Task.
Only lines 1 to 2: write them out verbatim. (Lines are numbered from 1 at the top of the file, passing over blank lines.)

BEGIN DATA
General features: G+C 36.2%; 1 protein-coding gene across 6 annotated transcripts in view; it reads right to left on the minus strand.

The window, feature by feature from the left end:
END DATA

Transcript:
General features: G+C 36.2%; 1 protein-coding gene across 6 annotated transcripts in view; it reads right to left on the minus strand.

The window, feature by feature from the left end: